Stuttering May Be Caused By Reduced Blood Flow To A Key Region Of The Brain


Ben Taub

Freelance Writer

clockJan 10 2017, 19:10 UTC

Stuttering affects roughly one percent of people. lassedesignen/Shutterstock

The cause of stuttering continues to elude scientists, although a new study may have finally shed some light on why some people struggle to form words, by revealing that a brain region called the Broca’s area receives a reduced blood flow in people who stammer.

Previously, researchers have focused on the mechanics of speech when attempting to uncover the cause of stuttering, working on the assumption that the impediment is caused by problems with the vocal tract or tongue.


However, the new study, published in the journal Human Brain Mapping, found that the issue is very much a cerebral rather than a mechanical one.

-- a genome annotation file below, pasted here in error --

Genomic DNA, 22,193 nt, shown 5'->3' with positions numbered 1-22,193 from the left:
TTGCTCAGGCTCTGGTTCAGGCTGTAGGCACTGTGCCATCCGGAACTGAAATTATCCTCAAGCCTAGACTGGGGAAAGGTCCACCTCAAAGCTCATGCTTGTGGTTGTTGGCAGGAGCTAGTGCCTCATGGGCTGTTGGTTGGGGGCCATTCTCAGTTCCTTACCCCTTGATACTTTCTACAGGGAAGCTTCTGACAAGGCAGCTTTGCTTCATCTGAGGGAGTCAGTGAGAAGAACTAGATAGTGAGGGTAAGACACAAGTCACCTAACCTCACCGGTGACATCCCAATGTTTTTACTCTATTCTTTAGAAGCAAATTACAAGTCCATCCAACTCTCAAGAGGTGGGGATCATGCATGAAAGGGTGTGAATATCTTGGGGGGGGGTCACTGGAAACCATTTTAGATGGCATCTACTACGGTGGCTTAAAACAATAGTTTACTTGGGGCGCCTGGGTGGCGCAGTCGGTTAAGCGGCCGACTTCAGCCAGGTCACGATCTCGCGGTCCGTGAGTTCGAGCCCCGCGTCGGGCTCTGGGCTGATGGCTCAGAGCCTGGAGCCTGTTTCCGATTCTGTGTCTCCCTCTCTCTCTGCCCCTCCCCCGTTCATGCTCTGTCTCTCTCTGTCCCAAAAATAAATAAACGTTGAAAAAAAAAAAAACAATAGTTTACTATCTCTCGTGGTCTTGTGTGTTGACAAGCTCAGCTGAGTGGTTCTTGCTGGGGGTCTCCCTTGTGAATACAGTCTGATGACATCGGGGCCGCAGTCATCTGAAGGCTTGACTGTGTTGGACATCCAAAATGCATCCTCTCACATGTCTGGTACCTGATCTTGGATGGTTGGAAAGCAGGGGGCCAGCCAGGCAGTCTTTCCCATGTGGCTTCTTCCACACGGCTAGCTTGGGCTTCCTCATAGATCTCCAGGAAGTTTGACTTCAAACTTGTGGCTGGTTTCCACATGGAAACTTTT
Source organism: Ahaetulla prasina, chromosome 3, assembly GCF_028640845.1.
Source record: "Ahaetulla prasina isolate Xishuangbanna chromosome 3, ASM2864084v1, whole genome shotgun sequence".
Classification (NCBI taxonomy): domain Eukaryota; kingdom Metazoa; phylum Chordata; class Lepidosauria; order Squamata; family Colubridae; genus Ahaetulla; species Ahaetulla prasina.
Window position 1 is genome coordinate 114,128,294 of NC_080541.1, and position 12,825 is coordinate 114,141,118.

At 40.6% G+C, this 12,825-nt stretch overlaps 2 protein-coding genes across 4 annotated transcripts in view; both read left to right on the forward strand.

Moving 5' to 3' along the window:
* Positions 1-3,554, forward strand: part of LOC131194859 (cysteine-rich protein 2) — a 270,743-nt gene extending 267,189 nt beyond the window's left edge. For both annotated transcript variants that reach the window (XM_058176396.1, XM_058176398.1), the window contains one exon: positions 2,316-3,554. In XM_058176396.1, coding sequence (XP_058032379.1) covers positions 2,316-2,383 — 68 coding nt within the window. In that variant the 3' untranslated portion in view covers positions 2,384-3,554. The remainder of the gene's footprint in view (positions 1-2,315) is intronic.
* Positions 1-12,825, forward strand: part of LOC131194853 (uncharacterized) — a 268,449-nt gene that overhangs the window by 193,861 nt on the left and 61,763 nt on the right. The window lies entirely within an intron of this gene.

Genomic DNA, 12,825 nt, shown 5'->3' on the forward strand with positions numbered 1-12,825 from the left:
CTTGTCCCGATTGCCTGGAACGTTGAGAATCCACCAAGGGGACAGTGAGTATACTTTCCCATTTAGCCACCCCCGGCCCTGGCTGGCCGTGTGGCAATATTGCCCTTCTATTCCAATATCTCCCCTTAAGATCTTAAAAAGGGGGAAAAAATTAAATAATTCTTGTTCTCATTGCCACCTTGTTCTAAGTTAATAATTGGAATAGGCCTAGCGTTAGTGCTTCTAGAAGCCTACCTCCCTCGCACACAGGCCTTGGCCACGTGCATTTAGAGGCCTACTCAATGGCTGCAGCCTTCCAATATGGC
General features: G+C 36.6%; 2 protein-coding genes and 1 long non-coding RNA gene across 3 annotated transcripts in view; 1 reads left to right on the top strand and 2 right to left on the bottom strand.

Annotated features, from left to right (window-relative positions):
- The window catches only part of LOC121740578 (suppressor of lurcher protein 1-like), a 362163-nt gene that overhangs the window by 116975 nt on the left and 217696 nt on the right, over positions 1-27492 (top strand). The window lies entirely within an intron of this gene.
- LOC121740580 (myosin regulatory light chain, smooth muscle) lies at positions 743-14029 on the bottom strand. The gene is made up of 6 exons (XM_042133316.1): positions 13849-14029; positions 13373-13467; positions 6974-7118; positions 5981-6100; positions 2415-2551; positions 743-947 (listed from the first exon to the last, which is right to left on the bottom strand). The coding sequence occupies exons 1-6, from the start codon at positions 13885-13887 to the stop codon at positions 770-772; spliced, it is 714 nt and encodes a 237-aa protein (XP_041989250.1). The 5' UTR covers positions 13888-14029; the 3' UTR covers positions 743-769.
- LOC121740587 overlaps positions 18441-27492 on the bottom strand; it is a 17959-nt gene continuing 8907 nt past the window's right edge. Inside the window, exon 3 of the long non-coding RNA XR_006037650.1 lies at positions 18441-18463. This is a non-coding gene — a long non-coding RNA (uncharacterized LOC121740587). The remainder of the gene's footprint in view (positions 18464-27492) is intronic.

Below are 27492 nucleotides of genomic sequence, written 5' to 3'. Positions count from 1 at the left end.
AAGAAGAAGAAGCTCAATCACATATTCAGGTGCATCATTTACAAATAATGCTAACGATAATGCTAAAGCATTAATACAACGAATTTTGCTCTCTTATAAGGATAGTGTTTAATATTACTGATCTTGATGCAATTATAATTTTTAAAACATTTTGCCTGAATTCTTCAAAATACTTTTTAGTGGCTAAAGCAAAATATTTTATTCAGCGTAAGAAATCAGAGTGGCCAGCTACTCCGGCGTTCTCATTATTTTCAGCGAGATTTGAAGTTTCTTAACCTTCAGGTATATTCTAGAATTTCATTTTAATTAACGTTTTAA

Using magnetic resonance imaging (MRI), the study authors measured the blood flow in the brains of 26 stutterers and 36 people who have no difficulty talking fluently. Results showed that those who stutter have a reduced blood flow in the Broca’s area, and that the magnitude of this effect is directly correlated to the severity of their stammering.

The Broca’s area plays a major role in speech production, and has been shown to coordinate the fine movements necessary for talking. It has also been implicated in what scientists call “lexical retrieval”, which refers to the process of getting from a mental concept to a spoken word.

In a statement, study co-author Jay Desai confirmed that “blood flow was inversely correlated to the degree of stuttering – the more severe the stuttering, the less blood flow to this part of the brain.”


And while it is not yet known what causes this disruption to cerebral blood flow, this latest discovery may at least help researchers to devise new treatments that target the parts of the brain responsible for stuttering.

  • tag
  • language,

  • speech,

  • stuttering,

  • Broca's area,

  • cerebral blood flow